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Rival Gangs Celebrate Peace by Building Neighborhood Playground

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Gangs in Chicago usually make headlines for all the wrong reason. The city recorded over 600 homicides and over 2,000 shootings last year alone — which are more than New York City and Los Angeles combined. However, two gangs in the Windy City are in the news for putting down their guns and coming together for a good cause, reported Distractify (US).

The rival gangs in the North Pullman neighborhood, who fought for years over two blocks of territory, recently agreed to a cease-fire and put an end to the senseless fighting.

To celebrate eight months of no violence, the gangs were rewarded with a playground for the kids in the neighborhood and the former enemies teamed up with volunteers to make it happen.

"It’s peace going on now," gang member Sherman Scullarck told CBS Chicago. "They really could play — they don’t need to worry about anything."

To make the cease-fire a reality, Sherman teamed up with police detective Vivian Williams to broker a deal. "Several young men have been shot, some killed, over a gang war that none of them even knew what they were fighting about," Det. Williams explained.

She also got the Sherman in touch with Chicago CRED, an organization dedicated to reducing violence in the city.

"We’re working directly with the young men on the south and west sides most likely to shoot and be shot," Arne Duncan of Chicago CRED said.

"They didn’t ask for anything for themselves. They said, 'Our kids have no place to play. Can you help us build a playground?'"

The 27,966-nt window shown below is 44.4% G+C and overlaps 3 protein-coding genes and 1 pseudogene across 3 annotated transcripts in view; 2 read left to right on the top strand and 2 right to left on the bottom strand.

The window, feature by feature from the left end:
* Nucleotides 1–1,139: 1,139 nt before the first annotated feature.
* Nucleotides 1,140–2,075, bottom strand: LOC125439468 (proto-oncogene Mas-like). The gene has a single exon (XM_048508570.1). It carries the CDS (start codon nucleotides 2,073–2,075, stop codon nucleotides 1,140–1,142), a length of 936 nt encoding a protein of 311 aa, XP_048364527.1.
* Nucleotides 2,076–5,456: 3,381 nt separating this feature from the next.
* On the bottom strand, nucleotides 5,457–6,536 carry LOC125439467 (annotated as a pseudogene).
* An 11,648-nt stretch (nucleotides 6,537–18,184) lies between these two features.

Now, the neighborhood has a brand new playground — and the kids can play safely outside without any worries. "You get to hang out, sit on the porch and not have to feel somebody’s jumping out of the car and start shooting," Sherman added. "The kids can have somewhere to play peacefully and both sides can come and enjoyed themselves."

Locals also loved the new outside area and are optimistic more gangs will learn from this example. "I grew up in the North Pullman area around the corner from the new park site... my mom still lives there," one resident tweeted.

"The park will brighten up the neighborhood for the children!" Another added, "Need a lot more of this and less bullets."

This wouldn't be the first time a "gang" proved to be more than just violent criminals. In 2011, following a devastating earthquake in Japan, the Yakuza gang was one of the first responders, providing trucks filled food, water, and blankets and donating over $500,000 to survivors in the affected areas.

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Reporter: Denes Osvalt
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